The current military dictator, Prayut Chan-o-cha, head of the National Council of Peace and Order, who is the prime ministerial candidate for a party aligned with the army, is the beneficiary.
The king, too, seems more magisterial than before.
Pandey's party is almost certain to be disqualified.
For Pandey, who says he met with the leaders of four parties before settling on what now seems a terrible choice, the election may be over.
Pandey, who has a resemblance to the actor Jeetendra, laughs at this irony: "That's life then. I never expected to be in this situation."
I assume he means he never intended to be in politics.
He corrects me; politics has been "my dream... in seventh grade in Bishop Cotton, Shimla, I told my best friend, 'I want to be in politics in my country.' He said, 'You will never make it'."
Within days of being fired at the Bangkok Post last May after 22 months as editor, Pandey was approached by the leader of a major party and discussed joining them for three hours in the bakery of the hotel.
A large table nearby has been taken over by men in uniform, but they merely make repeated trips to the buffet.
Not much intimidates Pandey, whose hard-hitting coverage when he was editor-in-chief of the Bangkok Post prompted repeated calls from the military spokesman: "I was even told 'Your head will be chopped off if you run this story'."
He replied that every call to his Samsung was recorded and such conversations were passed on to two of his friends.
Matters came to a head when the Post covered the Malaysian election last May that led to the surprise rout of Malaysian strongman Najib Razak, drawing repeated parallels to the army's control of Thailand and promise of elections.
Pandey says the owner said, 'How many times have I asked you to control yourself? I will have to use my position to control you.'
The Post, which says he was fired for 'mismanagement', on some days seems noticeably tamer, but is still critical of the government.
Was he ever scared, I ask.
Pandey laughs. "I don't have a family, but yes, I have mom and dad."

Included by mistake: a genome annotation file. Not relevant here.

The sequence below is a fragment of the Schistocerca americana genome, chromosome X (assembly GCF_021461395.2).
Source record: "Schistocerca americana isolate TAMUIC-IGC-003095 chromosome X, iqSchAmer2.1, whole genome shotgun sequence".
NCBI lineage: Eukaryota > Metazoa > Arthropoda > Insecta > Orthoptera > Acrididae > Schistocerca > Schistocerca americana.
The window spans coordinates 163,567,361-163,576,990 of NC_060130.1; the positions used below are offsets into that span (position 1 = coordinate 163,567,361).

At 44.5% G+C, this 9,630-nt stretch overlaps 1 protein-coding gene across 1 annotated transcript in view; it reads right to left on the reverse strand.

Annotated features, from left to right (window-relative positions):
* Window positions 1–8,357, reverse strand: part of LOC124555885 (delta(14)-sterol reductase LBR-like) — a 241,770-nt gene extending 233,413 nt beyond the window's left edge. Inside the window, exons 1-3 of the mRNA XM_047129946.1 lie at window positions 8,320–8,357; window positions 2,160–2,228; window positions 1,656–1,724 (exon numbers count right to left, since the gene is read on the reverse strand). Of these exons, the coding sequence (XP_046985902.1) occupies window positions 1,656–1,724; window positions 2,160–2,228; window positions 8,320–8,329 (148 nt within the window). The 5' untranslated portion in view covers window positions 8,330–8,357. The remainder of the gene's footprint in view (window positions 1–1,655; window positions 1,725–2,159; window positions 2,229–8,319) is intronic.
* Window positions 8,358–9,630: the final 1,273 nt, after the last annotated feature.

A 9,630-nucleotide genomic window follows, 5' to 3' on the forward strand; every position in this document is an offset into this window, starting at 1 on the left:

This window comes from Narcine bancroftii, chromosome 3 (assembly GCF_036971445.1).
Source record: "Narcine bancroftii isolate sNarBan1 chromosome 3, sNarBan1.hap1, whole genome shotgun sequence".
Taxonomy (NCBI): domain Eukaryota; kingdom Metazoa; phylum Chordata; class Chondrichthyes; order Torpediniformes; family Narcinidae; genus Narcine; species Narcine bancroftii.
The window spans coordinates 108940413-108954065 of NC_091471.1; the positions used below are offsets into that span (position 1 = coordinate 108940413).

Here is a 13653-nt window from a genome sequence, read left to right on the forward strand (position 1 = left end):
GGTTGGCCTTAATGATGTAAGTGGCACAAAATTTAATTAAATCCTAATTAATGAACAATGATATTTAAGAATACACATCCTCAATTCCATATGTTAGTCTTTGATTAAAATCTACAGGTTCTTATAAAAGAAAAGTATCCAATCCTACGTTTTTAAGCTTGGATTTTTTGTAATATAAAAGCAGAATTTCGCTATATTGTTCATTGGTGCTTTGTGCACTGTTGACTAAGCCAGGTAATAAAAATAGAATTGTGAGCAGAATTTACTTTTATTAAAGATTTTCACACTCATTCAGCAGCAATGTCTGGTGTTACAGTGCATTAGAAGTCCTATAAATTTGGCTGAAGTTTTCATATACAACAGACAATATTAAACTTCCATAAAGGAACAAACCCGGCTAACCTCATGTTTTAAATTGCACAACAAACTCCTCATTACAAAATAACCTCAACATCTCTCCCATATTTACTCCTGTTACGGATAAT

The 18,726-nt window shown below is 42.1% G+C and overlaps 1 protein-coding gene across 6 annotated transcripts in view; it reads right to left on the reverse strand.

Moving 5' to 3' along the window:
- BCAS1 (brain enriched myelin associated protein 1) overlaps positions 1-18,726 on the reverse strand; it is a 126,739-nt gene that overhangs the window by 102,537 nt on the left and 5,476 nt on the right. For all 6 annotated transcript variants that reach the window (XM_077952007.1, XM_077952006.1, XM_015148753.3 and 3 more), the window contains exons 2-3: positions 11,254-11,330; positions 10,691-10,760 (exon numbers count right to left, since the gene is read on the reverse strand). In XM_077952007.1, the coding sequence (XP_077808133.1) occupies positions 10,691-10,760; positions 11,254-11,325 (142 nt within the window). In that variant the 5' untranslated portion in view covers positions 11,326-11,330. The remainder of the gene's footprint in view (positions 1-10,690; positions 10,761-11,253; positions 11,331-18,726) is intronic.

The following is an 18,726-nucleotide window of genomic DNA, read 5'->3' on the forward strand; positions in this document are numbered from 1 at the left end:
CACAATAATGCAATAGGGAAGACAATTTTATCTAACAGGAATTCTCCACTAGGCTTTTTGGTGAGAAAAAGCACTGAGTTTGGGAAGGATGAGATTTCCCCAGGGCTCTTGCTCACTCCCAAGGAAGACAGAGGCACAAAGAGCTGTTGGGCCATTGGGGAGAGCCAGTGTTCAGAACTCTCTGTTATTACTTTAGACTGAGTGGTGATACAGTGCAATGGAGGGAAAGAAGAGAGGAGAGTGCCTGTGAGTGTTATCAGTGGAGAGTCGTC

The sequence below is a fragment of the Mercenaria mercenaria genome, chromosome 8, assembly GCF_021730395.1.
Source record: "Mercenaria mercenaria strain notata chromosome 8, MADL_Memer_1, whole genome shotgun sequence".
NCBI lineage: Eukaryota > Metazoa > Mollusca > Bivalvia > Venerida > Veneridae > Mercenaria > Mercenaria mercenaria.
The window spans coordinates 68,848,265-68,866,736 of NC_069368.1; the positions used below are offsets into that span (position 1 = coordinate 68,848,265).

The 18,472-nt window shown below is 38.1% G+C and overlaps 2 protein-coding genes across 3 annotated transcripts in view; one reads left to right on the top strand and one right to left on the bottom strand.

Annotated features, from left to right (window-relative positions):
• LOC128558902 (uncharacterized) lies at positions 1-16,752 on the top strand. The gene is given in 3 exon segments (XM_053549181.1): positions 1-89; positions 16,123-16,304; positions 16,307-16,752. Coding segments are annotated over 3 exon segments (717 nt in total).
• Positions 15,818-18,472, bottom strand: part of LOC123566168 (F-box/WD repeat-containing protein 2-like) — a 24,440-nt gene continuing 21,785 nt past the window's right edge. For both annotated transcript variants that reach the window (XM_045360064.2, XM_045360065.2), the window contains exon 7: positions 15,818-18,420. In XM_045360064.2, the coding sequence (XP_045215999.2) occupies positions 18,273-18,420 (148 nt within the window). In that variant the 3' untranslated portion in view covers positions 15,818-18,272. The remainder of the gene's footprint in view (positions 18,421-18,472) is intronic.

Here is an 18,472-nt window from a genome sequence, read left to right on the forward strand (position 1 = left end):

Pandey was sent to Bishop Cotton for four years because his father, a textile engineer, was keen he learn Hindi.
Now, this natural story-teller reaches for a Bollywood line Jeetendra might have winced at: "Abhi tak nahi marein, abh kya marenge? (I haven't died so far, why would I die noe)."
Then he turns emotional and gets slightly choked up while making the point that many Thai Indians, a Diaspora of about 350,000, have had family in Thailand dating back 200 years yet "keep their head under the table".
His run for parliament was intended to change that.
If his party is disqualified, he intends to run in the next election in four years.
Still, with Thaksin -- who Pandey calls "a visionary" -- weakened by the decision to nominate the princess and the careful stitching up of the electoral process by the military which controls the entire Upper House, Pandey's dream of being the first Thai Indian in parliament may never happen.
This is a man who laughs often yet chokes up with emotion a couple of times in our two-and-a-half hour conversation.
Pandey appears to have multiple personalities: Idealist, huckster, management theorist, sentimental son.
At one point, he comes over to my side of the table to show me screenshots from a few years ago of negotiations with the Post's then editor, asking for a timeline to be promoted to be his successor.
The story segues to how he would get up early to take a public bus from his home near a slum to his posh international school in Bangkok.
His eyes go moist when he says first-generation immigrants deserve a chance to be prime minister.
He wants to work towards passing that law.
Thinking of Jakarta where the ethnically Chinese governor not only lost the election a couple of years ago but was jailed for blasphemy, I say this is impossible.
Southeast Asia, for all its surface hospitality towards tourists, is not a welcoming place for immigrants.
"It's a dream, but will I give it up? No bloody way," Pandey says, "Agar aaj nahi hoga..."
His party may look doomed, but Pandey will eventually get back on that campaign bus.